The Defendant contended that it was using the said Trade Mark since 1972 through its predecessor-in-interest, and therefore, it is the prior adopter and user of the said Trade Mark. The Defendant further inter alia contended that: (a) the Plaintiff has not furnished any reasons for abandoning the Earlier Suit;  (b) the Plaintiff closed its manufacturing unit in 2003, and thus, it has abandoned its alleged rights in the said Trade Mark; (c) the alleged use of the said Trade Mark by the Plaintiff through its licensees is false as the license agreements relied upon by the Plaintiff are forged and fabricated; (d) the Plaintiff did not oppose the applications filed by the Defendant for registration of the said Trade Mark and other marks consisting of the same; (e) the Defendant was using the said Trade Mark for 44 years; and (f) the Plaintiff acquiesced to the Defendant’s use of the said Trade Mark, and therefore, the Suit suffers from delay and laches.

Findings and Decision

The Court, after going through the rival submissions and the voluminous documents produced by the parties, deemed it apposite to not burden the Decision with all the documents and Judgments relied upon by the parties, at the interim stage especially in view of the fact that the Suit cannot proceed to trial in view of the pendency of the prior Hyderabad Suit.

On merits of the matter, the Court observed that it was difficult to make a prima facie view on the respective claims of either party. The Court observed that ordinarily when a prima facie case is not found in favour of the Plaintiff, no interim relief is to be granted. However, in the present matter, both the parties were using identical marks for identical goods, and therefore, the rival goods were indistinguishable from each other. Relying on the fundamentals of trademark laws. The Court observed that the purpose of the law regarding infringement and passing off is not only to protect the rights of the proprietors of the marks but also to protect the consumers from being misled and confused.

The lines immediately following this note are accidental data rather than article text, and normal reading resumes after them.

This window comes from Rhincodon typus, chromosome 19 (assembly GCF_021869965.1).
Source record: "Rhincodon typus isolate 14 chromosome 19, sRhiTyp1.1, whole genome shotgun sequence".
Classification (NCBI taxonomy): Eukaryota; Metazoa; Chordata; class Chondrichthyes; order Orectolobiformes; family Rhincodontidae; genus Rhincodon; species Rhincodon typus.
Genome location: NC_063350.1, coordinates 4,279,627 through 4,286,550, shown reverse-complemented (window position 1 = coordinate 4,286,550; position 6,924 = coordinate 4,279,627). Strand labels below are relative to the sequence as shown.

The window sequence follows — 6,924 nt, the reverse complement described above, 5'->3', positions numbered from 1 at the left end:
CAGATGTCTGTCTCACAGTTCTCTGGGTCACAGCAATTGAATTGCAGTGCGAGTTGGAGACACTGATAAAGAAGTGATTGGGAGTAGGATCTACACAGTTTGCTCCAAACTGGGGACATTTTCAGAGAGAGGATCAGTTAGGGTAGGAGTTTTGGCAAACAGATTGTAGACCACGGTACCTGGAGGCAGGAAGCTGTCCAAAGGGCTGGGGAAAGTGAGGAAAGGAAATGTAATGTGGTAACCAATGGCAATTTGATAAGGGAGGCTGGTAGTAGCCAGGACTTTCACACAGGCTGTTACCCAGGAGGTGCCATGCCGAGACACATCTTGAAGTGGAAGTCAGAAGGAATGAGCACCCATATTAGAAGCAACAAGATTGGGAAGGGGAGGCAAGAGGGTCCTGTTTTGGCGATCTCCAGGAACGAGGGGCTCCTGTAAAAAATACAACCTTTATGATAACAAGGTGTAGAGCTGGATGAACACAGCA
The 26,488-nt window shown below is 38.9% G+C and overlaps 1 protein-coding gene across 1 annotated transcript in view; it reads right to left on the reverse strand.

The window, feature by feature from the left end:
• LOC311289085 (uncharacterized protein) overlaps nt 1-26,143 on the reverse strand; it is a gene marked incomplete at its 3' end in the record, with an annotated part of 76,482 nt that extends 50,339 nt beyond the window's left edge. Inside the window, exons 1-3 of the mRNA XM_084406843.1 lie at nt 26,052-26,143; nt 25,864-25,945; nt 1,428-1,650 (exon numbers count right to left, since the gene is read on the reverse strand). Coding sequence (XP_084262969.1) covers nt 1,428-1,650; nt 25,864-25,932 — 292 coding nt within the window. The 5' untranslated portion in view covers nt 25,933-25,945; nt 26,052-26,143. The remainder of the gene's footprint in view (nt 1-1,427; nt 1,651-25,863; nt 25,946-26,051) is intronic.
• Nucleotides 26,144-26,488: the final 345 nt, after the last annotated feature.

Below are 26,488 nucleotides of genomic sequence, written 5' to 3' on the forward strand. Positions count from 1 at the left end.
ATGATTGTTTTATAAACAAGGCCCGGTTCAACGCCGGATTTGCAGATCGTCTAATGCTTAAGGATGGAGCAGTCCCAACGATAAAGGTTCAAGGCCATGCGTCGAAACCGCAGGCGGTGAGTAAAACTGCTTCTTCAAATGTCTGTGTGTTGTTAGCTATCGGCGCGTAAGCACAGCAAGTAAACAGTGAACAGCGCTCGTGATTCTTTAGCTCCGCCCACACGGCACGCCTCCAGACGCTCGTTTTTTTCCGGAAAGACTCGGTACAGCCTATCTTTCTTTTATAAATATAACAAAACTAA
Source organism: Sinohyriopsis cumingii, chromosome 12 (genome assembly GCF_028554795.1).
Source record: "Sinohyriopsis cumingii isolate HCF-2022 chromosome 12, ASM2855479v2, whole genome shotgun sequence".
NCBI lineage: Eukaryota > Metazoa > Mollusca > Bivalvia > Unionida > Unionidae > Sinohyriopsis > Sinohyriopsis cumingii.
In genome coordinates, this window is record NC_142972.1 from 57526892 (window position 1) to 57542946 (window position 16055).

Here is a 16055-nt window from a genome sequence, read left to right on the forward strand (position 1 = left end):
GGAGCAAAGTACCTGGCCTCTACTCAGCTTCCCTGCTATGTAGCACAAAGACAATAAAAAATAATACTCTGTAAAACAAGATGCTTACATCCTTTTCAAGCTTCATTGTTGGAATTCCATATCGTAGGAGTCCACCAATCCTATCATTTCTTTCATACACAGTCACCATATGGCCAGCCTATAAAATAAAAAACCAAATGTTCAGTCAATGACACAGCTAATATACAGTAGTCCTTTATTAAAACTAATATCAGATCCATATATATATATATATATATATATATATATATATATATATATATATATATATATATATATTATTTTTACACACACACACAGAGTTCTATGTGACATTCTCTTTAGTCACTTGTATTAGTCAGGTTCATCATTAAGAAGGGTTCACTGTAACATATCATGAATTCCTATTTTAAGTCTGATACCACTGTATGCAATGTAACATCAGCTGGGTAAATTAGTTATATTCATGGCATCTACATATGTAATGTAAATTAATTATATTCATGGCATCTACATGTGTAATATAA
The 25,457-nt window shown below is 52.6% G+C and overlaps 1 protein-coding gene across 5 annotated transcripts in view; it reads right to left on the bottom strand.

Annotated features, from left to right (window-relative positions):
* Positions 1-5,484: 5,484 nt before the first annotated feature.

The Court observed that while the Plaintiff may or may not be the prior user of the said Trade Mark, it was admittedly the prior registrant of the said Trade Mark and the same was a strong indicator in favour of the Plaintiff. The Court also relied upon the pleadings in the Earlier Suit where the Defendant has been claiming rights in the marks ‘Y. R. JINDAL’ and ‘JINDAL CO’ and not the said Trade Mark ‘JINDAL’ per se and observed that the Defendant has subsequently dropped the prefix/suffix from its mark to make it identical with the Plaintiff’s said, Trade Mark.

Thus, relying on the settled principle of ‘one mark, one source and one proprietor’, and for protection of interest of the consumers, the Court injuncted the Defendant from using the said Trade Mark ‘JINDAL’ per se. To strike a balance, the Court allowed the Defendant to use the mark ‘Y. R. JINDAL’. The proceedings in the Suit thereafter stayed until the disposal of the Hyderabad Suit.


In a complex factual matrix like the present case, at times it becomes difficult for the Court to make a prima facie view one way or the other. The Court has taken a remarkable step by injuncting a party by giving prominence solely to the public interest. The Decision deviates from the commonly used principle of granting interim injunction only when the Plaintiff is able to show a prima facie case in its favour along with a balance of convenience and grave and irreparable loss.

The views of the author(s) in this article are personal and do not constitute legal/professional advice of Khaitan & Co. For any further queries or follow up please contact us at [email protected].

This Article is written by Smriti Yadav, Partner, Khaitan & Co., and Shwetank Tripathi, Associate, Khaitan & Co. is now on Telegram. Follow us for regular legal updates and judgments from the court. Follow us on Google News, InstagramLinkedInFacebook & Twitter. You can also subscribe to our Weekly Email Updates. You can also contribute stories like this and help us spread awareness for a better society. Submit Your Post Now.